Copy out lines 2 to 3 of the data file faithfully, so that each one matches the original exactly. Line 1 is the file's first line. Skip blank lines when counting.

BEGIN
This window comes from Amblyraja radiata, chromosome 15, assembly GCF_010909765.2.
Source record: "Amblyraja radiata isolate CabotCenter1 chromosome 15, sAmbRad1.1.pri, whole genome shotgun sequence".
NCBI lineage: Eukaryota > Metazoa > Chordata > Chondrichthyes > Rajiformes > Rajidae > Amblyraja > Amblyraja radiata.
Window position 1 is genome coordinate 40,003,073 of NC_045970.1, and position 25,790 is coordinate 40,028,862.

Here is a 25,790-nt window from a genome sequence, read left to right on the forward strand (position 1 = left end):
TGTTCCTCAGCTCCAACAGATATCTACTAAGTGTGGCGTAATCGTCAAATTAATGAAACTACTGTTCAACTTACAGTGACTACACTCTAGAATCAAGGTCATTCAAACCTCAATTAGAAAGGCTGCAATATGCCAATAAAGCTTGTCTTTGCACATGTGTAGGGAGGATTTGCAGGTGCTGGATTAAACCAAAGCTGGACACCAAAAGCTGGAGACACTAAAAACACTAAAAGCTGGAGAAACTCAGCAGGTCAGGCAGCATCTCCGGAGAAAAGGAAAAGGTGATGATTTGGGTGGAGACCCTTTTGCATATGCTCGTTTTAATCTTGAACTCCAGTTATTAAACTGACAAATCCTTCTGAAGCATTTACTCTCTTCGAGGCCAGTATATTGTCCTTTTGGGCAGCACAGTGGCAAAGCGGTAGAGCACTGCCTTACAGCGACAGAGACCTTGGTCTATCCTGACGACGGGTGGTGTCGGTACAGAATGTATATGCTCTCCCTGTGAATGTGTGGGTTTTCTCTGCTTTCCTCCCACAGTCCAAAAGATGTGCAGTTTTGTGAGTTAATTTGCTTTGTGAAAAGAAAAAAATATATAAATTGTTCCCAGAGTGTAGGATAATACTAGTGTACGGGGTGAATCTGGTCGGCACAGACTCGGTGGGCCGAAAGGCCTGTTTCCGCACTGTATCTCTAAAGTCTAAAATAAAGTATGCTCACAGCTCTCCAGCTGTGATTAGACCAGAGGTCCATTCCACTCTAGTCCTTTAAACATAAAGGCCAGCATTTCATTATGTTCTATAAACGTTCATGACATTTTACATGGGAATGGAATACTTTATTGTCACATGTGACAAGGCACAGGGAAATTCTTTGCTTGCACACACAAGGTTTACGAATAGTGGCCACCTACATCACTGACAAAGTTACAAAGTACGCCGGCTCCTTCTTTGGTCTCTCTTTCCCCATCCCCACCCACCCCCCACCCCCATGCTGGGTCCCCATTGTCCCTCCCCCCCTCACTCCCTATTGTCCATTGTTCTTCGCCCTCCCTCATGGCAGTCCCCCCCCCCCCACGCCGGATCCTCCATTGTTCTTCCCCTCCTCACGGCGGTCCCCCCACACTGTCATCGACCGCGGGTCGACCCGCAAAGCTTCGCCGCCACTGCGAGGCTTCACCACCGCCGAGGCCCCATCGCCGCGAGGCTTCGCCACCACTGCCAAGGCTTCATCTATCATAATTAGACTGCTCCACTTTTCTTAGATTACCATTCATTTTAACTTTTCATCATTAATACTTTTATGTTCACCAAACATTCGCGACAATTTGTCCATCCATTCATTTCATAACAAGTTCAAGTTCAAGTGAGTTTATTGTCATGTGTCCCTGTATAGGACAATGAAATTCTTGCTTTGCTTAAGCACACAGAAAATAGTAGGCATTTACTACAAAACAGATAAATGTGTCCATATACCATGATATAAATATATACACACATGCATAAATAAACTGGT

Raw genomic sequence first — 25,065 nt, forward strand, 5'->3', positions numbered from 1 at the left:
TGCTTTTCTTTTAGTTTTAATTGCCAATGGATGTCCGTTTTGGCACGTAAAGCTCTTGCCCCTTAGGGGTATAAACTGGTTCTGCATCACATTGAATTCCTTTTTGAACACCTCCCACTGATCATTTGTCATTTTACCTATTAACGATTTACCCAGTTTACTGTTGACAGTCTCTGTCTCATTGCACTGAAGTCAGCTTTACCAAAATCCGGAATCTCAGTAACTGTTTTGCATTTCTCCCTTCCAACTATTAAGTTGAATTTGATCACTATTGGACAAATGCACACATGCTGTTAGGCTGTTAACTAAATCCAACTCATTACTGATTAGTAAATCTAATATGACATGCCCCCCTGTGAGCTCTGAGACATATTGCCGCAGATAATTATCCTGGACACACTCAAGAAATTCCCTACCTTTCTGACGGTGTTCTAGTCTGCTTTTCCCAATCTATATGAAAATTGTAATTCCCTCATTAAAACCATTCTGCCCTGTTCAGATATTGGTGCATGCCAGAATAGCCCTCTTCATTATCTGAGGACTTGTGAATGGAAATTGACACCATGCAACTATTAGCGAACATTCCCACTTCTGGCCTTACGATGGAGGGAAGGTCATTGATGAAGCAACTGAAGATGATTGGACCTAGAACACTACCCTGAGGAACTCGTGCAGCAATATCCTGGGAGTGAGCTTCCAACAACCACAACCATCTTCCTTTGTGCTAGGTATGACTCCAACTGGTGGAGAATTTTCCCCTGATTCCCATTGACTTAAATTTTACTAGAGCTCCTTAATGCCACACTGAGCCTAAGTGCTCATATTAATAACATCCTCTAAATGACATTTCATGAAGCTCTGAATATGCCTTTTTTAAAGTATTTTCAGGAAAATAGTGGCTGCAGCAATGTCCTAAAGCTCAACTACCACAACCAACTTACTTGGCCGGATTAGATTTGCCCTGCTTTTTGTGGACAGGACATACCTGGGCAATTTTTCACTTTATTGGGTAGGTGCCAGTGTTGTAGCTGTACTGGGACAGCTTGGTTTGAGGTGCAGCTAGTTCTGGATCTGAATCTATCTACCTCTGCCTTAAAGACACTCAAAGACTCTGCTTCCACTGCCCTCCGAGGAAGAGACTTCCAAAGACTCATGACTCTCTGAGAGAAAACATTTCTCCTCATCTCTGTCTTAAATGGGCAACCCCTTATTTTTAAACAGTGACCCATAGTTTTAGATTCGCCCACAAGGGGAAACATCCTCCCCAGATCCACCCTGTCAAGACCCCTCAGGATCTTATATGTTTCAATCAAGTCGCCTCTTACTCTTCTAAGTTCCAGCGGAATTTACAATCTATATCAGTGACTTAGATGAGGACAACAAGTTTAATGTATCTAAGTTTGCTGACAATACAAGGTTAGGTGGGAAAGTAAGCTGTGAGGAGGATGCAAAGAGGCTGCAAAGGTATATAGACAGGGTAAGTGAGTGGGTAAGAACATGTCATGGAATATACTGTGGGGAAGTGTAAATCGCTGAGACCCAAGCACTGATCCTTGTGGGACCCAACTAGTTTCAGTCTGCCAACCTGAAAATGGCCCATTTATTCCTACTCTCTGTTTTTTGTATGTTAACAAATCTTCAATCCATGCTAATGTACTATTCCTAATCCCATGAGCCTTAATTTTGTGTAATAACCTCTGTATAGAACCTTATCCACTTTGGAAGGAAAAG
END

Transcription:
Source record: "Amblyraja radiata isolate CabotCenter1 chromosome 15, sAmbRad1.1.pri, whole genome shotgun sequence".
NCBI lineage: Eukaryota > Metazoa > Chordata > Chondrichthyes > Rajiformes > Rajidae > Amblyraja > Amblyraja radiata.